Farmer’s Interest in CRP on the Rise

Christopher Doering reported in Sunday’s Des Moines Register that, “A record number of farmers and ranchers want to participate in the government’s popular conservation program, but many are being turned away because the U.S. Department of Agriculture simply can’t accept any more land by law, Secretary Tom Vilsack said.

“The Conservation Reserve, created in 1985, pays landowners an annual rent to idle environmentally fragile land for 10 years or more. Farmers are paid for establishing long-term vegetative species, such as approved grasses or trees to control soil erosion, improve water quality and enhance wildlife habitat.  ‘There is a lot of interest in this program that is untapped simply because we have a cap,’ Vilsack said Wednesday in an interview.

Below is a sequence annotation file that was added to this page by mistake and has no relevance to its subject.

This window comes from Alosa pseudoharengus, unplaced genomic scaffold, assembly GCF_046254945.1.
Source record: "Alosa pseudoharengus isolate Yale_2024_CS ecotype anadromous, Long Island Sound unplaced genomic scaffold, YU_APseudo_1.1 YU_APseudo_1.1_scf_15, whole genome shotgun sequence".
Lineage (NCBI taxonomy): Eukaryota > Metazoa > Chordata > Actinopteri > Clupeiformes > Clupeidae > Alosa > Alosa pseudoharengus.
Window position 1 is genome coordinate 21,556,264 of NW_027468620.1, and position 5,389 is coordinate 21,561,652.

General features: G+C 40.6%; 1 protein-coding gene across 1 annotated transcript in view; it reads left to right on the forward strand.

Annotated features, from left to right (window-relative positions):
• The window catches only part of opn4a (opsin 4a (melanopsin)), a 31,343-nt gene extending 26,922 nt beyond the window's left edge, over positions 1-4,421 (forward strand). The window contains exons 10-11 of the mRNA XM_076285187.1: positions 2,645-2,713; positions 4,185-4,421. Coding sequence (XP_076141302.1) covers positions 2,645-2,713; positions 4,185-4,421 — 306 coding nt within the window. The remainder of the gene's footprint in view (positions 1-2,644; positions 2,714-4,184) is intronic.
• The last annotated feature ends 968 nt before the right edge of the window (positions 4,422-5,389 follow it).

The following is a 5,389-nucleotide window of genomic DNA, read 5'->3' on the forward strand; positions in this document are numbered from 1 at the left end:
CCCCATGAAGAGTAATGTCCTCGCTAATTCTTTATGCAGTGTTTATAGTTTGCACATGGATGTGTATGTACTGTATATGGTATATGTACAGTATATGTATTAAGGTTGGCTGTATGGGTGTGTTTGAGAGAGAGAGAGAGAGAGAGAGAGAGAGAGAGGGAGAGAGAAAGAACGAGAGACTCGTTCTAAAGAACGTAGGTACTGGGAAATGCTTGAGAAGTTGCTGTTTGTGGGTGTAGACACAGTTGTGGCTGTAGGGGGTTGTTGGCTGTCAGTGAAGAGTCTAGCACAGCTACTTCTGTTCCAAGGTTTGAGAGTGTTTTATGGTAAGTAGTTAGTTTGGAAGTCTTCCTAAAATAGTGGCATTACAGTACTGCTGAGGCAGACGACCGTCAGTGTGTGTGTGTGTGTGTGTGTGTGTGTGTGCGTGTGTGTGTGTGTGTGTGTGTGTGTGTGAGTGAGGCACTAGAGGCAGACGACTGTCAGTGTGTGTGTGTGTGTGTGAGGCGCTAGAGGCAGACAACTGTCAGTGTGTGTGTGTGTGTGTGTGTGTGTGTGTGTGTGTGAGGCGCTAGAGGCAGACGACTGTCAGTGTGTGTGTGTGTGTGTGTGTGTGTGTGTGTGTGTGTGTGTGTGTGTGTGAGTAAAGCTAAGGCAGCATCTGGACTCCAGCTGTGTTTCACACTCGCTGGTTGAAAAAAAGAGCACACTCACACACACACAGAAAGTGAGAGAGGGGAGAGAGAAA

“For many years, enrollment in the Conservation Reserve Program (CRP) was 30 million to 36 million acres, but Congress lowered that total in the 2014 farm bill to 24 million acres.”

The Register article explained that, “The reserve program will be ‘an important part of the forthcoming discussions over the next farm bill,’ said Sen. Joni Ernst, R-Iowa, in part because of high demand for the program from producers facing low prices and a slumping farm economy

“Sen. Chuck Grassley, R-Iowa, added that increasing the number of acres allowed in the CRP ‘will certainly be looked at’ during the next farm bill. ‘When you’re putting together a new farm bill, everything is on the table,’ he said.

Grassley and Ernst are members of the Senate Agriculture Committee in charge of writing the farm bill.”

Currently, neither of the Senators from Illinois are on the Ag Committee.

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